A Tyranny of the Tardy?

There was a nice piece in the Guardian this weekend about TFL’s trial of a new scheme for moving people through Tube stations more quickly: getting them to stand on the left on the escalators, as opposed to standing only on the right and leaving the left clear for people in a hurry, of whom there are always a few.

TFL built a model that showed they ought to be able to get 31 more passengers through an escalator a minute if people could be persuaded or coerced to stand on the left as well as the right: that’s a modelled increase in throughput of 38%.

Of course, London commuters hate changes to their routine, and the trial was badly received. Throughput, however, increased almost as much as the model suggested it might.

After the trial, customers went back to doing what they did before, so TFL are experimenting with new ways to make the new behaviour stick.

But should they? Has the case for changing behaviour really been made out? Does the model reflect in sufficient detail the underlying intuitions that inform commuters’ resistance?

What neither the model nor its rationale take into account are the different needs and motivations of different groups of commuters. There’s a trade-off between getting everyone, on average, through the station a little more quickly and giving those who want to walk (or run) up the left the option of doing so.

A better question for TFL to address, and one that reflects better commuters’ concerns about the change in their beloved convention, is: to what extent is the disutility that accrues to commuters in a hurry in the new regime offset by the utility that accrues to everyone else?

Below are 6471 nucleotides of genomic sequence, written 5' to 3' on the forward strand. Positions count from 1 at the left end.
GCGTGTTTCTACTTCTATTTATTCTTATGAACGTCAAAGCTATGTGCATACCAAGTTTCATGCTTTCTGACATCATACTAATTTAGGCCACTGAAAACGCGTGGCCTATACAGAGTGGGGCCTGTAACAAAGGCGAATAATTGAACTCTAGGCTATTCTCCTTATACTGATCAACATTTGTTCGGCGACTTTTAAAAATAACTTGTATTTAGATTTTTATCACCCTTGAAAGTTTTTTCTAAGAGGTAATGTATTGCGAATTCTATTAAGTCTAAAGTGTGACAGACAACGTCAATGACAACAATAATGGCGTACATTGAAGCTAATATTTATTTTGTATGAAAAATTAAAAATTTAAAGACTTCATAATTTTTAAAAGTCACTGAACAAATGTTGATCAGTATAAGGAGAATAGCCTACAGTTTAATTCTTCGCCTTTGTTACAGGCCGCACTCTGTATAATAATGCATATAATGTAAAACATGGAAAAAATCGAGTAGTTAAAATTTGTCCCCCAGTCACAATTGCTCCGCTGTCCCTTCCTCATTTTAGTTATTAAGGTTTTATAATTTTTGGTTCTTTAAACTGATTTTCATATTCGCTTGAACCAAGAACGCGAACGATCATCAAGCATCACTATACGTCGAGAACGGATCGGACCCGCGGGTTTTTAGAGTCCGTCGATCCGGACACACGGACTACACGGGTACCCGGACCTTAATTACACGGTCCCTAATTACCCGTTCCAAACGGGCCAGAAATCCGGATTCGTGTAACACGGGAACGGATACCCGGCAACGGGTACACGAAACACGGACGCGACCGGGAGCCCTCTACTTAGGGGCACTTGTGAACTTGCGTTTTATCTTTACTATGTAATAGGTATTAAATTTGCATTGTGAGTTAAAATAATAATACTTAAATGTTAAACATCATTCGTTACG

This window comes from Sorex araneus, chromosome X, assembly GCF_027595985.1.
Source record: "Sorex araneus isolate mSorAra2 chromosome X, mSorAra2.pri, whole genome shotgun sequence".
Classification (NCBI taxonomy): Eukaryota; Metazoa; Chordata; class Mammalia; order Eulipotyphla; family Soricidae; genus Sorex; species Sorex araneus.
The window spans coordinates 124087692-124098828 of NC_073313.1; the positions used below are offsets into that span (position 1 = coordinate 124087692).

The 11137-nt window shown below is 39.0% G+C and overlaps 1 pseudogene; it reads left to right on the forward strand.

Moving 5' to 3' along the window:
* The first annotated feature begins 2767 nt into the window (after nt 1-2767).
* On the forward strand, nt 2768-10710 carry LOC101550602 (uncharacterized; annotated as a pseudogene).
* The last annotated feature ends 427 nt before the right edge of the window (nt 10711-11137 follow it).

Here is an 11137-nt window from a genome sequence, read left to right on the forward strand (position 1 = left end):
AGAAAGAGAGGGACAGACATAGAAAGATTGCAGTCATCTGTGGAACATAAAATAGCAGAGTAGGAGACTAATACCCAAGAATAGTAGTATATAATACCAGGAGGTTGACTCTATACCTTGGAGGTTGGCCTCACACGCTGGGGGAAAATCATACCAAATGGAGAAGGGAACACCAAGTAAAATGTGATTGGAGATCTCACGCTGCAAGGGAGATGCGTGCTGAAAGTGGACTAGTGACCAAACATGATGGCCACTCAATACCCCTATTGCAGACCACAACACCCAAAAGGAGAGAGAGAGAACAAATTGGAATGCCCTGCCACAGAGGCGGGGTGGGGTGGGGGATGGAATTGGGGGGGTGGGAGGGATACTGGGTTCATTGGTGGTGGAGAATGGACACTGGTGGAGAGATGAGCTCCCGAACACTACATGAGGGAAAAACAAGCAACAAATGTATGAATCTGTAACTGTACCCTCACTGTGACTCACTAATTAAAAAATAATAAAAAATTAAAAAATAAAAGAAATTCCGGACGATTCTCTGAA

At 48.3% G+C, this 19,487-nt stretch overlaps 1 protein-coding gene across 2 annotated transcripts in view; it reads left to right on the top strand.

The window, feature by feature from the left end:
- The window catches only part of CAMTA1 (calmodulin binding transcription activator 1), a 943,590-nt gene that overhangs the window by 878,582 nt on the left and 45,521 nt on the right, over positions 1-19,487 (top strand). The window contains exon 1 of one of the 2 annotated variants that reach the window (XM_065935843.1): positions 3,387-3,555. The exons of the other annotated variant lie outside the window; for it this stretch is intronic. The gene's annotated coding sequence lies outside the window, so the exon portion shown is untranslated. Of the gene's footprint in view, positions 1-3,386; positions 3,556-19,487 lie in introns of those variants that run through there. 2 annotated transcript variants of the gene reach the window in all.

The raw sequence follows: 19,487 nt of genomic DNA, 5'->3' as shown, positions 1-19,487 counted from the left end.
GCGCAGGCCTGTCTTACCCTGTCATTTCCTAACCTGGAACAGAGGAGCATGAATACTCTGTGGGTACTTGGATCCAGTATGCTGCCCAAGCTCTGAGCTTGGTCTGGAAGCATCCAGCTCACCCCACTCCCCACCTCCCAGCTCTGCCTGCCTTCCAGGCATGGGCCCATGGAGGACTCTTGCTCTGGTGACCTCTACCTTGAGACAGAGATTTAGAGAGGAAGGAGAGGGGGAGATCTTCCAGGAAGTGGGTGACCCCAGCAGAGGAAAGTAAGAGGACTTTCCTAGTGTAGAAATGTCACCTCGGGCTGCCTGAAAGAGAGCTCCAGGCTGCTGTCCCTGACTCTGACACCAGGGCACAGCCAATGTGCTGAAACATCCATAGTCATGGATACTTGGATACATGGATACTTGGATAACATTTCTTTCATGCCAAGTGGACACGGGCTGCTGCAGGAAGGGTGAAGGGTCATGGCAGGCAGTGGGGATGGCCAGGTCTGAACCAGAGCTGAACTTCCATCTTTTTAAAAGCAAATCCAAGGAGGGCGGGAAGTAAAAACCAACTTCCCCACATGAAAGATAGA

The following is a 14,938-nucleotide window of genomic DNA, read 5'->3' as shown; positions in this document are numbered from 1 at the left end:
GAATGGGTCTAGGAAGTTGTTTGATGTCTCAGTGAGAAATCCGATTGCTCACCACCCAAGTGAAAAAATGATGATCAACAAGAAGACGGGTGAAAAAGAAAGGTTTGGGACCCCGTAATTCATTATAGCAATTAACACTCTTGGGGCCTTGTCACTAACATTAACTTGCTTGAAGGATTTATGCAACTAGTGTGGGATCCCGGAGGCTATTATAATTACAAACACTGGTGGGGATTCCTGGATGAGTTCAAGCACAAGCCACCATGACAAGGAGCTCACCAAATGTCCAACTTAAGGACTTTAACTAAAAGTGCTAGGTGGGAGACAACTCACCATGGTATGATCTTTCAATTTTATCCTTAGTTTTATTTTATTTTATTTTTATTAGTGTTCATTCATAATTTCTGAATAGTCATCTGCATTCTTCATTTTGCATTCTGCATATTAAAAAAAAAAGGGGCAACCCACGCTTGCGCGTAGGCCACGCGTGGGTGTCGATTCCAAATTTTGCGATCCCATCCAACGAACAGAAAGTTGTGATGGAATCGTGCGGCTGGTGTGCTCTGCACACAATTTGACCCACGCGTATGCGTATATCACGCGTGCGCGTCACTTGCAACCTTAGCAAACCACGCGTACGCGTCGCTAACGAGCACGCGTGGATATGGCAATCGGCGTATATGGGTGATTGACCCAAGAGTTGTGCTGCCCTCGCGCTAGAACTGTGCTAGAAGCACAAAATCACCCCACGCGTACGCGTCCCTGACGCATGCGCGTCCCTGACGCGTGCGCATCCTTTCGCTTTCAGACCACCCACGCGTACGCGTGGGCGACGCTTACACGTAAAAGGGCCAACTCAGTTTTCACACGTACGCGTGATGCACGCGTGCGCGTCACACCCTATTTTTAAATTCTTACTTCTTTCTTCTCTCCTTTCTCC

To start with, it would be good to know whether hurriers are better or worse off in terms of the time it takes them to get through the station. We know from the TFL model and trial results that the average commuter will get up the escalator more quickly, hence presumably relieving upstream congestion and improving carriage to street times. But we don’t know whether hurriers do better or worse in the new regime. They will certainly transit the escalator more slowly, but they may also benefit from reduced congestion upstream: they, too, may go from carriage to street more quickly with the new arrangement. Or they may not: we just don’t know until we model out these effects (or study them empirically).

Another other factor that needs to be taken into account is the apparently higher subjective value that hurriers place on their time than (able-bodied) non-hurriers. There’s an argument for weighting time gained or lost by hurriers more heavily in the overall utility calculation.

Finally, there is also utility for non-hurriers in having the option to move faster if they want to: that is, to switch from non-hurrier to hurrier. I’m not in a hurry now, but I appreciate the option of being able to step left and walk briskly up the escalator should I get the urge. There but for the grace of an earlier passenger action at Waterloo go I.

What’s at stake here is something akin to a Millian principle of the rights of a minority (hurriers) against the tyranny of the majority (non-hurriers). It’s not clear that the minority would be in any way better off if the majority got their way, nor even that the overall change in the balance of utility would favour it.

If transport wonks are going to use models of commuter flow as the basis for an argument to change long-standing conventions, they need to be sure that their models reflect the nuances in the situation that the convention, and the intuitions of commuters, are sensitive to. Sometimes conventions are arbitrary, and are perpetuated by blind habit, but sometimes they embody a deeper knowledge about what works and what doesn’t, and what’s right and what isn’t. If we sweep them away without sensitive analysis, we do so at our peril.

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